Living in a major metropolitan area means taking a lot of things for granted. Especially here in the Boston area, with its many renowned hospitals and universities, one can find physicians practicing and conducting research in specialties within specialties. Nothing seems too far out of reach. However, this city mouse recently traveled down the Blue Ridge Parkway for some R&R and to learn how the country mice work and play.
I was thrilled to meet up with a medical school friend who practices family medicine in a rural area a bit further south. We spent a lot of time catching up and reminiscing, of course, but we also did a fair amount of “shop talk.” Touring her office space, she shared with me some examples of what her typical day might be like. The pride in her voice was evident as she talked about what it means to be a family doctor. I was surprised to hear about all the office procedures done on site, as I think locally a lot of procedures here in the city are referred out to specialists. We hear so much about how medical students these days don’t want to go into primary care. Maybe they need to spend more time seeing what it truly means to be someone’s family doctor. Through blogging I’ve been touched by the words of some fantastic doctors who are living and sharing this life, but it was also wonderful to hear about the struggles and inspirations from my friend over lunch. “You know what I wish,” she said, “That people didn’t think you only go into primary care if you’re not smart enough to specialize.”
Maybe this sounds strange coming from a specialist, but I couldn’t be a bigger advocate of primary care. And the further I get away from my general internal medicine training, the more I’m struck by just how hard it is to have to keep up to date with ALL the body systems! Not only do I value the teamwork and co-management of the primary care providers I work with, but I want my OWN doctor too. Everyone is a patient, and don’t we all want someone to call “my doctor?” Having gone to medical school at an institution with a strong primary care commitment, I don’t think this value has ever been far from my mind. In fact, of my group of close friends from medical school, the majority are family doctors, one is a pediatric specialist and one is an internal medicine hospitalist. Then there’s me, in rheumatology, which I do love for the multi-system nature of many of the conditions I see.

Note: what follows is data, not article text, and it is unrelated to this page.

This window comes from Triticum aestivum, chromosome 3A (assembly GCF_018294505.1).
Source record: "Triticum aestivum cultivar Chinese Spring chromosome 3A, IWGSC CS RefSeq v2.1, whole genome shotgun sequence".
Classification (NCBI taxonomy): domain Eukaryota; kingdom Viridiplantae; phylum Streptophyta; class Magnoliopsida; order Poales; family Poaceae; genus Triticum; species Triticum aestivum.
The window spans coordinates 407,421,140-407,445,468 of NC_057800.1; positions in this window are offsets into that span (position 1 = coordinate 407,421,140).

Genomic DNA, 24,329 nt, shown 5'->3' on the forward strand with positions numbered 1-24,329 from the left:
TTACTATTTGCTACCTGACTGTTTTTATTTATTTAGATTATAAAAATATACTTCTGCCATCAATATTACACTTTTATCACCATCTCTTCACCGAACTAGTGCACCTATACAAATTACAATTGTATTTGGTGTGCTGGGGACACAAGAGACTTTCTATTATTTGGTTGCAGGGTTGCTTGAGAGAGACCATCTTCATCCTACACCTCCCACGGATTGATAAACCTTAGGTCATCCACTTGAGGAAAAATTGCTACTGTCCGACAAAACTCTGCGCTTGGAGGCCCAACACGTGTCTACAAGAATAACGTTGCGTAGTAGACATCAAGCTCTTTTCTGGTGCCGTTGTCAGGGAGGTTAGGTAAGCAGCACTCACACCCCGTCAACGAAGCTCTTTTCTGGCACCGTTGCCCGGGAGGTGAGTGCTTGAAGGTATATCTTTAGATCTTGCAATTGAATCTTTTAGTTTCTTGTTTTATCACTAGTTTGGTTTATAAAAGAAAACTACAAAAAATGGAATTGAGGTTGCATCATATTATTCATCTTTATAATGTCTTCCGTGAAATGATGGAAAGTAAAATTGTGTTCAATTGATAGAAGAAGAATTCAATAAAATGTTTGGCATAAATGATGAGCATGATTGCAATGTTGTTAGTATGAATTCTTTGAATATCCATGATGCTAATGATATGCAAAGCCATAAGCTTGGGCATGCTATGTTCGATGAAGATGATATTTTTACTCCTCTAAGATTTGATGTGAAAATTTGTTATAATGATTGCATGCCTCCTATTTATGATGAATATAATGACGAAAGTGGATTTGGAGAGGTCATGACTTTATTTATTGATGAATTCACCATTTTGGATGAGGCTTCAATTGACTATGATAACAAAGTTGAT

Some medical student blogs I follow occasionally talk about “specialty bashing” or how residents and attendings they encounter put down other areas of medicine. Some have said, “Oh, I could never be a XXX doctor. How boring! What torture!” (Well, more colorful language may have been used, but you get the picture). I’m GLAD we all find some things boring and some things exciting. What if every medical student in the world wanted to practice in the same field? That wouldn’t work at all. This post didn’t start out as a love letter to primary care. My original intent was just to say thanks to my good friend for the visit and share some photos. But after thinking about it, I want to also say thanks to all the primary care internists and family docs for what they do. Thanks for inspiring my friends and colleagues, who will hopefully be able to inspire today’s medical students to follow in their footsteps.